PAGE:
19:13 But some itinerant 1 Jewish exorcists tried to invoke the name 2 of the Lord Jesus over those who were possessed by 3 evil spirits, saying, “I sternly warn 4 you by Jesus whom Paul preaches.” 19:14 (Now seven sons of a man named 5 Sceva, a Jewish high priest, were doing this.) 6 19:15 But the evil spirit replied to them, 7 “I know about Jesus 8 and I am acquainted with 9 Paul, but who are you?” 10 19:16 Then the man who was possessed by 11 the evil spirit jumped on 12 them and beat them all into submission. 13 He prevailed 14 against them so that they fled from that house naked and wounded. 19:17 This became known to all who lived in Ephesus, 15 both Jews and Greeks; fear came over 16 them all, and the name of the Lord Jesus was praised. 17 19:18 Many of those who had believed came forward, 18 confessing and making their deeds known. 19 19:19 Large numbers 20 of those who had practiced magic 21 collected their books 22 and burned them up in the presence of everyone. 23 When 24 the value of the books was added up, it was found to total fifty thousand silver coins. 25 19:20 In this way the word of the Lord 26 continued to grow in power 27 and to prevail. 28
1 tn Grk “some Jewish exorcists who traveled about.” The adjectival participle περιερχομένων (periercomenwn) has been translated as “itinerant.”
2 tn Grk “to name the name.”
3 tn Grk “who had.” Here ἔχω (ecw) is used of demon possession, a common usage according to BDAG 421 s.v. ἔχω 7.a.α.
4 sn The expression I sternly warn you means “I charge you as under oath.”
5 tn Grk “a certain Sceva.”
6 sn Within the sequence of the narrative, this amounts to a parenthetical note by the author.
7 tn Grk “answered and said to them.” The expression, redundant in English, has been simplified to “replied.”
8 tn Grk “Jesus I know about.” Here ᾿Ιησοῦν (Ihsoun) is in emphatic position in Greek, but placing the object first is not normal in contemporary English style.
9 tn BDAG 380 s.v. ἐπίσταμαι 2 has “know, be acquainted with τινά…τὸν Παῦλον Ac 19:15.” Here the translation “be acquainted with” was used to differentiate from the previous phrase which has γινώσκω (ginwskw).
10 sn But who are you? This account shows how the power of Paul was so distinct that parallel claims to access that power were denied. In fact, such manipulation, by those who did not know Jesus, was judged (v. 16). The indirect way in which the exorcists made the appeal shows their distance from Jesus.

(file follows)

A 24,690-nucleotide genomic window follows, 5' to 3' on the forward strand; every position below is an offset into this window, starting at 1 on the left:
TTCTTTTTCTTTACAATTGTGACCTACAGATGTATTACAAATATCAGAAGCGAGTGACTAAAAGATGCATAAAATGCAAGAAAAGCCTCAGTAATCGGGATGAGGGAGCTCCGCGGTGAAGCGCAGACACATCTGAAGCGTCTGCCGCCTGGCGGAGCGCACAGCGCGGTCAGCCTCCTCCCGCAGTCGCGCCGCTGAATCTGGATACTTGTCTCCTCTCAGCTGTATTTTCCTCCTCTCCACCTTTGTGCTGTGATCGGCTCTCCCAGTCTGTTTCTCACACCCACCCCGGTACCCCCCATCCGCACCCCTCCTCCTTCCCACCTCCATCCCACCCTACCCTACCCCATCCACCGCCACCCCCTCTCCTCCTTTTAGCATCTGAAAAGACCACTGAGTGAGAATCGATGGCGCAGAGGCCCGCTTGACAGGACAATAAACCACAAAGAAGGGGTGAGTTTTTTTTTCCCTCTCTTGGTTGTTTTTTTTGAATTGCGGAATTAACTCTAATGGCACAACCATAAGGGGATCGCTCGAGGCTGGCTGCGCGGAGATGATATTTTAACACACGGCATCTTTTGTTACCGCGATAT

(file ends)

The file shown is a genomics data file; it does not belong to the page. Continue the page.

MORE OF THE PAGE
11 tn Grk “in whom the evil spirit was.”
12 tn Grk “the man in whom the evil spirit was, jumping on them.” The participle ἐφαλόμενος (efalomeno") has been translated as a finite verb due to requirements of contemporary English style. L&N 15.239 has “ἐφαλόμενος ὁ ἄνθρωπος ἐπ᾿ αὐτούς ‘the man jumped on them’ Ac 19:16.”
13 tn Grk “and beating them all into submission.” The participle κατακυριεύσας (katakurieusa") has been translated as a finite verb due to requirements of contemporary English style. According to W. Foerster, TDNT 3:1098, the word means “the exercise of dominion against someone, i.e., to one’s own advantage.” These exorcists were shown to be powerless in comparison to Jesus who was working through Paul.
17 tn Or “exalted.”
18 tn Grk “came”; the word “forward” is supplied in the translation to clarify the meaning and to conform to the contemporary English idiom.
sn Making their deeds known. Ephesus was a major pagan religious center with much syncretistic “magical” practice. Coming to Jesus changed the lives and attitudes of these believers, creating a social impact.
20 tn BDAG 472 s.v. ἱκανός 4.a has “many, quite a few” for ἱκανοί (Jikanoi) in this verse.
21 tn On this term see BDAG 800 s.v. περίεργος 2.
22 tn Or “scrolls.”
24 tn Grk “and when.” Because of the length of the Greek sentence, the conjunction καί (kai) has not been translated here. Instead a new English sentence is begun.
25 tn Or “fifty thousand silver drachmas” (about $10,000 US dollars). BDAG 128 s.v. ἀργύριον 2.c states, “ἀργυρίου μυριάδας πέντε 50,000 (Attic silver) drachmas Ac 19:19.” Another way to express the value would be in sheep: One drachma could buy one sheep. So this many drachmas could purchase a huge flock of sheep. A drachma also equals a denarius, or a day’s wage for the average worker. So this amount would be equal to 50,000 work days or in excess of 8,300 weeks of labor (the weeks are calculated at six working days because of the Jewish cultural context). The impact of Christianity on the Ephesian economy was considerable (note in regard to this the concerns expressed in 19:26-27).
26 sn The word of the Lord is a technical expression in OT literature, often referring to a divine prophetic utterance (e.g., Gen 15:1, Isa 1:10, Jonah 1:1). In the NT it occurs 15 times: 3 times as ῥῆμα τοῦ κυρίου (rJhma tou kuriou; Luke 22:61, Acts 11:16, 1 Pet 1:25) and 12 times as λόγος τοῦ κυρίου (logo" tou kuriou; here and in Acts 8:25; 13:44, 48, 49; 15:35, 36; 16:32; 19:10; 1 Thess 1:8, 4:15; 2 Thess 3:1). As in the OT, this phrase focuses on the prophetic nature and divine origin of what has been said.
27 tn The imperfect verb ηὔξανεν (huxanen) has been translated as a progressive imperfect, as has the following verb ἴσχυεν (iscuen).
28 sn The word of the Lord…to prevail. Luke portrays the impact of Christianity in terms of the Lord’s transforming power in the lives of individuals.